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Travel Photography by Burt Johnson and Evelyn Johnson

India 3 – Holi Festival Part 1 – Barsana

Barsana, India - faces

Holi is an ancient religious festival, also known as the festival of colors. It celebrates the start of spring, the end of winter, good over evil, thanks for a good harvest, and in 2018, starts the evening of March 1st, ending March 2nd, 2018 (though celebrations start a week earlier). This festival is celebrated throughout India and Nepal, and wherever there is a large population of Indians and Hindus.

The result is a great party, starting with bright colored powders on the first day, then the addition of water guns, water canons, water balloons, and buckets to the mix of colored powders, resulting in quite a slippery surface for merry making. Combined with cannabis, and other imbibing, the party goers appear like zealots, and no person - young nor old - is exempted from playing "holi" with them.

This has been on our bucket list of "must do" photo events for years. Even after hearing what to expect, we were totally unprepared for the intensity and fervor of this celebration though.

Barsana, India - colored faces

The Barsana Holi in Uttar Pradesh is one of the more colorful villages to experience Holi, as it is the birthplace of Radha Rani, the beloved of Krishna. Radha Rani Shriji Temple is the first temple of the goddess of love.

On the dry run of the holi photo shoot, we walked through the quiet town and took portraits of the people before the craziness (top block). Once we arrived at the temple, we were given instructions to walk into the temple, and told to sneak under the ropes before we got spit out the exit with the horde. If we found ourselves outside, we would have to walk around the temple to get back in the cue to try again.

On our first attempt to enter the temple, we were quickly evicted by the guards who told us no photographs were allowed. hmmm... Changed our clothing slightly, to be less identifiable, shifted the cameras low on the opposite side of the guards, and then walked back in with a crowd.  Got in that time, where we quickly learned one of the lessons of this grand party -- police and military try to enforce order, but very quickly give up under the pressure of the crowd, and whatever rules existed 10 minutes ago are quickly forgotten...

The crowds were tossing some powder and dancing with the sound of any drummer, so we had a chance to see part of the activities before the serious paint throwing, and practice with our protective gear.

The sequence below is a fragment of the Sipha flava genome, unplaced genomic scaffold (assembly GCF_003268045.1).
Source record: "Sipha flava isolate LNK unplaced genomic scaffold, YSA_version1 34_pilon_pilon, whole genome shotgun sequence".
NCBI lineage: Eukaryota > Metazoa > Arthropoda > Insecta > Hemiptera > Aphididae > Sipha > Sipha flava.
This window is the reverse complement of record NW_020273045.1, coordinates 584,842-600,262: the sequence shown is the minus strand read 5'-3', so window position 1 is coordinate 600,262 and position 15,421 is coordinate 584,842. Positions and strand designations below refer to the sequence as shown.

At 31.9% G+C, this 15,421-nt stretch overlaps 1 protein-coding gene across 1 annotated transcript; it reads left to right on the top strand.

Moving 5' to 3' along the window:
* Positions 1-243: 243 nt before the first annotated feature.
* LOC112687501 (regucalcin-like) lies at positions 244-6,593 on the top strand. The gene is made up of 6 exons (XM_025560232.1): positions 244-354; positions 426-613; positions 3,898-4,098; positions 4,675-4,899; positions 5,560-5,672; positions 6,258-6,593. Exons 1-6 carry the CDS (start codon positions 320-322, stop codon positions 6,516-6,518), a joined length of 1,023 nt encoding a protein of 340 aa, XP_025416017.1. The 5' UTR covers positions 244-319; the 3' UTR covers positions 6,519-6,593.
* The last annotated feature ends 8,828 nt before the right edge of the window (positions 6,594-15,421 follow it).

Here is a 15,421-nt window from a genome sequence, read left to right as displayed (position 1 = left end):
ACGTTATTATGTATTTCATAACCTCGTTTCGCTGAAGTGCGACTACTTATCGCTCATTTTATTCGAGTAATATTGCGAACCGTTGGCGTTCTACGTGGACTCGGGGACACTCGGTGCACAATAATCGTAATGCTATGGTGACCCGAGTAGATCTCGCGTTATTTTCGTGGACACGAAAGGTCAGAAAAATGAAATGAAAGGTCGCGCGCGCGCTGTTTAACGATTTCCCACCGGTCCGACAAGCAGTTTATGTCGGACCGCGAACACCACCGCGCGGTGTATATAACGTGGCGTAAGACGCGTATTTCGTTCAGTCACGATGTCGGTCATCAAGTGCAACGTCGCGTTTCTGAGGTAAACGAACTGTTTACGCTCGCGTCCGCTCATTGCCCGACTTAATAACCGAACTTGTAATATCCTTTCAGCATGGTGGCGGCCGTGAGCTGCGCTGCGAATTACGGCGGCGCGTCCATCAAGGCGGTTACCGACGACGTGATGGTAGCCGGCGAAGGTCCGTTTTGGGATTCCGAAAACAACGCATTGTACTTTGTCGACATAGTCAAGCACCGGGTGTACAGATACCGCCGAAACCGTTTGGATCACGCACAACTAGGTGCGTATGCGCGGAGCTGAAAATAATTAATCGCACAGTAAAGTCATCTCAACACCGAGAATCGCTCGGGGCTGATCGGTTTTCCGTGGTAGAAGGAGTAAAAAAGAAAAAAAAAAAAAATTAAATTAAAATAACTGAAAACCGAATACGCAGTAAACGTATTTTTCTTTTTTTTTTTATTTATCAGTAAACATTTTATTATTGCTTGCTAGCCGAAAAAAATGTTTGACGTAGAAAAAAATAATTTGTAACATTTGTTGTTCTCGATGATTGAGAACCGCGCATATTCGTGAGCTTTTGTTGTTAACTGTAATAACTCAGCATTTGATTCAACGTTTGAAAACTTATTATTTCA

Barsana, India - crowds

The following afternoon (the start of the event), we were informed by Oliver Klink, our tour leader, to follow the crowd up the stairs into the temple, and to expect that it would be crowded. Go with the flow, and try not to be pushed out the exit.

Barsana, India - colored crowds

Even though we had been told in graphic detail, what we experienced was beyond anything a Westerner could have conceived. The crowd was so thick, we were literally carried up the stairs, not being able to breathe as there was no gap between you and the next person. Pushing and shoving was the watchword of the day, with the people behind trying to move forward, regardless of any available space to go.

When you were caught in the wave, you had to stay with the momentum. There was no getting out. You simply moved when the crowd moved, and hoped not to get crushed. Every member of our group managed to sneak under the ropes into a side chamber, where we were able to capture a few photos. However there were also thousands of mobile phones and cameras to compete with (the guards had given up on that score). Red and yellow were the dominant powder color for this temple.

Barsana, India - celebrating

Between the morning and afternoon, the temple closed so it could be cleaned.  That moved the celebration to the base of the steps. More drummers, dancers, singers...there was never a quiet moment, though a few worn out souls did try to catch a nap on the marble floor (bottom right two images).

Barsana, India - travelers

Our group survived the first dry run of Holi. To sneak past the guards, I had rid myself of our group orange bandana, so the guards wouldn't recognize our gang colors.  As a result, my hair caught the brunt of the color attack, and was still tinged a strong red three weeks later (the green middle-right would be covered over in red soon)!

The story continues tomorrow...

Here is a short 100 second video to give a sense of the music, dancing, and paint powder of today's activities.  The group at the beginning is chanting "Radhe, Radhe," which is the name of the goddess this temple is devoted to.

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